Inflation is important for all sorts of economic reasons, and worth keeping a close eye on. But the reason it features in this ‘Why invest?’ article is because investing has the potential to grow your £££, beating inflation over the long term. This means you could buy more with what you take out of your investments than what you put in!  

A quick mention for cash savings 💰 

Putting your cash into interest-paying savings accounts is another way you can try to protect your money from inflation. But the interest rate will need to match inflation rate if we want our savings to retain their real value. And it’ll need to beat inflation rate if we want what we take out to be worth more than we put in. 

Interest rates for savings accounts are usually tied to the national interest rate (the ‘base rate’), set by the Bank of England. In 2021 the base rate dipped to historical lows of 0.1%, and interest rates for savings accounts followed, with rates dipping well below 1%. Though this may not always be the case, inflation rates have averaged 2.5% over the last 30 years, so interest rates on savings can sometimes feel a little…underwhelming. The conclusion: generally savings accounts don’t do a whole lot to protect the real value of our money, let alone increase it.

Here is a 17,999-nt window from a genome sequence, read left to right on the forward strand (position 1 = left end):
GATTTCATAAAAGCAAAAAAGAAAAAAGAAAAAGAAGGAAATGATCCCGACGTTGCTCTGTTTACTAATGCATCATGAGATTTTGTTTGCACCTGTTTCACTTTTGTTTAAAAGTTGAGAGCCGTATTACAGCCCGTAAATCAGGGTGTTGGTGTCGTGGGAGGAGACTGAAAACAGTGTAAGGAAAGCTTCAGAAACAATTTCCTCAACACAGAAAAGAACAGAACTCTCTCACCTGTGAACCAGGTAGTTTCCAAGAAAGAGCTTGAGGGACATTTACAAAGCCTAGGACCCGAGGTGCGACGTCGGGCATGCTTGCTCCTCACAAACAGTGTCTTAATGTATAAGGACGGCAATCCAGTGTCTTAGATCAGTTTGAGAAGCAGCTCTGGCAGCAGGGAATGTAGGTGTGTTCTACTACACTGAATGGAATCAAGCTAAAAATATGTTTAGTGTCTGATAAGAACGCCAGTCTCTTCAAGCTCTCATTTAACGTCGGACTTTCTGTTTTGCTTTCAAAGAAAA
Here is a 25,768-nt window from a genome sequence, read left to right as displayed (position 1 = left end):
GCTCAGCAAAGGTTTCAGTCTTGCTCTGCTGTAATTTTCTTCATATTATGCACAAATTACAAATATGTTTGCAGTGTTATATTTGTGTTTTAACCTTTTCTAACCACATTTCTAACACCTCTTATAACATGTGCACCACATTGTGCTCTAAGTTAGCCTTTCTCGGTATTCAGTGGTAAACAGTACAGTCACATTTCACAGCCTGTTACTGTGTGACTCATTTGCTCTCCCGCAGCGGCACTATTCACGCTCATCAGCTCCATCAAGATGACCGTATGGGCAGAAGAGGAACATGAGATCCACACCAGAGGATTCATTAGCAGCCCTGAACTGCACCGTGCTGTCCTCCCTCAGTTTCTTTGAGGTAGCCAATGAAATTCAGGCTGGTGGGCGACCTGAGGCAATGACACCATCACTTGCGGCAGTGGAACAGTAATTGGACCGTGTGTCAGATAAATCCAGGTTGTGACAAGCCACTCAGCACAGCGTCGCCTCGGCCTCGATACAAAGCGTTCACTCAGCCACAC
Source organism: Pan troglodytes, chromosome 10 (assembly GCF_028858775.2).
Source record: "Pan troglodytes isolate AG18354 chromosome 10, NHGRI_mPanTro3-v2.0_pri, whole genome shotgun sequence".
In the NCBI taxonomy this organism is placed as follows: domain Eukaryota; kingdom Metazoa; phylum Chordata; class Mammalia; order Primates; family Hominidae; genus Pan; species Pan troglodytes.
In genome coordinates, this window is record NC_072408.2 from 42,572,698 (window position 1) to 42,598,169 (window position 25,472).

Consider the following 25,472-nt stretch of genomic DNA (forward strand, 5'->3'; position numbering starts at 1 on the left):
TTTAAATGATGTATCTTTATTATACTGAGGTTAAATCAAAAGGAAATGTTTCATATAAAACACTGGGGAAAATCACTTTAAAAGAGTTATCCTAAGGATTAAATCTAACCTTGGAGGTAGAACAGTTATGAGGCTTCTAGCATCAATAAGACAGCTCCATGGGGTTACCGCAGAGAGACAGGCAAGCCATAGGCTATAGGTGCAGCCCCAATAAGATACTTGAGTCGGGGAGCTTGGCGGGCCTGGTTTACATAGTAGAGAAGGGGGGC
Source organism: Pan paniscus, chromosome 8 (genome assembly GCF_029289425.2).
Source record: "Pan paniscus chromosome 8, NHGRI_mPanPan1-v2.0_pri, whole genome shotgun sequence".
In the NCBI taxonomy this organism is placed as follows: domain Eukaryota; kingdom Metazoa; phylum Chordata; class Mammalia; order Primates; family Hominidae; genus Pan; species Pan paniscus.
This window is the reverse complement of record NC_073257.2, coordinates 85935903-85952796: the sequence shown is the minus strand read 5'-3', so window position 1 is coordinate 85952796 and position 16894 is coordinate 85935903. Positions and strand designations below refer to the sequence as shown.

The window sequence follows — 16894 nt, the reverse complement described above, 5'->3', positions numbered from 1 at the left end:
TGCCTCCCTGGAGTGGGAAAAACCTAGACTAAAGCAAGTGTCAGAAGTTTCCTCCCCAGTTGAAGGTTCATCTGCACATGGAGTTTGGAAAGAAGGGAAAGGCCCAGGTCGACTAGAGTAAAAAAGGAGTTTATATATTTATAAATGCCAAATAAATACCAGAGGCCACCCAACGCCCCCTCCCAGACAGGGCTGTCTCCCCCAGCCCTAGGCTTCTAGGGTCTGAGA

Dodl doesn’t offer savings accounts (not investments, not interested!), but most banks and building societies do if you decide that’s the route for you. 

So, to investments! 📈 

They’re not without their risks (which we cover in more detail in the risks article) but investments can offer better long-term returns than savings – and crucially, could also beat big bad inflation (woohoo!). This means that, by the time you take your money out of your investments, it *could* be worth more in real terms than when it went in. 💸 

Here’s a nice graph we made earlier. It shows you how returns on savings and investments have compared over the past 10 years. You don’t need us to tell you (but we will): 🔔 past performance, like that shown in the graph, doesn’t predict future returns.  

Investments vs savings growth over ten years